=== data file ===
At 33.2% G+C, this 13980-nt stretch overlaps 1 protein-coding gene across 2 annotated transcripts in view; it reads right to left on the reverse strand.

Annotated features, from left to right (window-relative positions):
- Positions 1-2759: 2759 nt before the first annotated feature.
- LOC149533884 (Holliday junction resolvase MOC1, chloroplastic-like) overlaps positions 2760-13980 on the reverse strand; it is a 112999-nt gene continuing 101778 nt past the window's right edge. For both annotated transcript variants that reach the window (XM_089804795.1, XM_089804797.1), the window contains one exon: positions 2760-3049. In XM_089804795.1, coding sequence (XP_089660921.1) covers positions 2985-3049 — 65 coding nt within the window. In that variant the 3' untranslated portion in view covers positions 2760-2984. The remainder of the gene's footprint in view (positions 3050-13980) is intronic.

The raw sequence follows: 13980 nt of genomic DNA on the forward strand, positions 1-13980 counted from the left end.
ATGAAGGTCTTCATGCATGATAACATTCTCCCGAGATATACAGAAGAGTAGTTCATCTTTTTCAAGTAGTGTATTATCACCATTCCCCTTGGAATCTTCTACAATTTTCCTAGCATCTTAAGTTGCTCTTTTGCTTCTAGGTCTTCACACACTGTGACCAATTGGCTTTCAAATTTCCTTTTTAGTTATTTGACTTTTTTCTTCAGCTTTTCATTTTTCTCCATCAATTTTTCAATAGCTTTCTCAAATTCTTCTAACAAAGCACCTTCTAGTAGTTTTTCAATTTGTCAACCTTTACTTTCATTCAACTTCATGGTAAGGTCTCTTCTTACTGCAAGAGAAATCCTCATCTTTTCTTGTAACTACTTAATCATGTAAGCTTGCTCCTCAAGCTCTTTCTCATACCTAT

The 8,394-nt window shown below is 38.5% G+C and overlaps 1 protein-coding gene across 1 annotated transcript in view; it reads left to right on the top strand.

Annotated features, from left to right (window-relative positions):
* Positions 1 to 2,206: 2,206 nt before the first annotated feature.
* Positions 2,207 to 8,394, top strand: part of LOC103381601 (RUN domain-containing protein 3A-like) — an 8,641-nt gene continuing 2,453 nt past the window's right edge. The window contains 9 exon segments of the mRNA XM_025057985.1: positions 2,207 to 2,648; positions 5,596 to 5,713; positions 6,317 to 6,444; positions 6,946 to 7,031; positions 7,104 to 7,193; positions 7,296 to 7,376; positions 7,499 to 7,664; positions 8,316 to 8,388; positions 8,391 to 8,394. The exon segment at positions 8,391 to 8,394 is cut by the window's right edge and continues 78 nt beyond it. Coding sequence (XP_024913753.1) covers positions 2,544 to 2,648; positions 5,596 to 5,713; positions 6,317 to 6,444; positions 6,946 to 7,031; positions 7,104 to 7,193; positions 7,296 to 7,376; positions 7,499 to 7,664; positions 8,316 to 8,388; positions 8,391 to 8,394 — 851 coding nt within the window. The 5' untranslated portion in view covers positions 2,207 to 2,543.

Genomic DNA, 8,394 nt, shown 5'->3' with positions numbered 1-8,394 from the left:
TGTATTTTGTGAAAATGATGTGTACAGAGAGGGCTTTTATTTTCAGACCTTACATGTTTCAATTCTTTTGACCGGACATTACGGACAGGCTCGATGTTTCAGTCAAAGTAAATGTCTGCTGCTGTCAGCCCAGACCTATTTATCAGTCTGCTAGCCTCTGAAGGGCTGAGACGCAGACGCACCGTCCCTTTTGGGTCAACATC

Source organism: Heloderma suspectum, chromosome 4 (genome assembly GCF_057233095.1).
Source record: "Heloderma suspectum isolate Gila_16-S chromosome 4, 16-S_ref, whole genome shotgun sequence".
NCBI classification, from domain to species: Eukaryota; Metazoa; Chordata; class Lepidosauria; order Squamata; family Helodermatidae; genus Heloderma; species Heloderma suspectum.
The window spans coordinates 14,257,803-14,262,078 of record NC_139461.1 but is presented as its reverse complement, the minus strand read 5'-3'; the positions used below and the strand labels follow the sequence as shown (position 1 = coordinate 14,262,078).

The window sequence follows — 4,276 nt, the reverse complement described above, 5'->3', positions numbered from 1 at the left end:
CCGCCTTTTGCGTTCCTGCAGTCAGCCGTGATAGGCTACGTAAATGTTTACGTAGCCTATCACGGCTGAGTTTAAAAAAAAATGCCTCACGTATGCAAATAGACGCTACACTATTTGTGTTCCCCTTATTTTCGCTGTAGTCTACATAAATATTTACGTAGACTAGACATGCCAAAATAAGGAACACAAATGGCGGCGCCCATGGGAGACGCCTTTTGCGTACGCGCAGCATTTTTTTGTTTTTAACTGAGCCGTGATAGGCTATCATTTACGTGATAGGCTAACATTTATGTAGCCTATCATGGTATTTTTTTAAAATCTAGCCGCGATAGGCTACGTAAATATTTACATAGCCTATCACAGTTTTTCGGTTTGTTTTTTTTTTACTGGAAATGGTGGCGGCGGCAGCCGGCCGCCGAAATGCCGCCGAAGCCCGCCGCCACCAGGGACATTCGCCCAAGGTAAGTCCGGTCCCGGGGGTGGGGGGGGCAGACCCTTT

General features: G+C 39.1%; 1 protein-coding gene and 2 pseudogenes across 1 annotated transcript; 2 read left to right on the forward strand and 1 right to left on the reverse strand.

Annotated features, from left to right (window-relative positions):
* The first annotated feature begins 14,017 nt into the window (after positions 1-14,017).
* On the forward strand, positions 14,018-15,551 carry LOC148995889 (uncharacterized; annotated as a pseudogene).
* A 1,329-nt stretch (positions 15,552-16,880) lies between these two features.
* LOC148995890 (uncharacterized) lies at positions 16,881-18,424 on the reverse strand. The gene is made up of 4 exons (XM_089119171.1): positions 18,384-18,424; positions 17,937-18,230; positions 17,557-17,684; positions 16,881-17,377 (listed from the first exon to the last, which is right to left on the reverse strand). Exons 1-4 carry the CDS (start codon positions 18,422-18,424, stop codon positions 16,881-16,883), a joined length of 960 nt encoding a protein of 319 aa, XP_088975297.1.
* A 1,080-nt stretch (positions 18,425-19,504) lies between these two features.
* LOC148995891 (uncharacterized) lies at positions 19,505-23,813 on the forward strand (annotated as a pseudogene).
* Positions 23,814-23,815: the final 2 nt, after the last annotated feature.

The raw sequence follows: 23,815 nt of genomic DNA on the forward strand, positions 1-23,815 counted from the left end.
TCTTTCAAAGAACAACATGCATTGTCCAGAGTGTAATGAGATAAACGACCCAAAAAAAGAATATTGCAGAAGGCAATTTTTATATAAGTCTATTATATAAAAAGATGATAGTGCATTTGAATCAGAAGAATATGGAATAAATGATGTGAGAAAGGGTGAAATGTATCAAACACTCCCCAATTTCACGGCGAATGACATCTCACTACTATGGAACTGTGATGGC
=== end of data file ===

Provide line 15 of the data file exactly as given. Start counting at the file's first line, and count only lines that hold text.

NCBI classification, from domain to species: Eukaryota; Metazoa; Chordata; class Lepidosauria; order Squamata; family Helodermatidae; genus Heloderma; species Heloderma suspectum.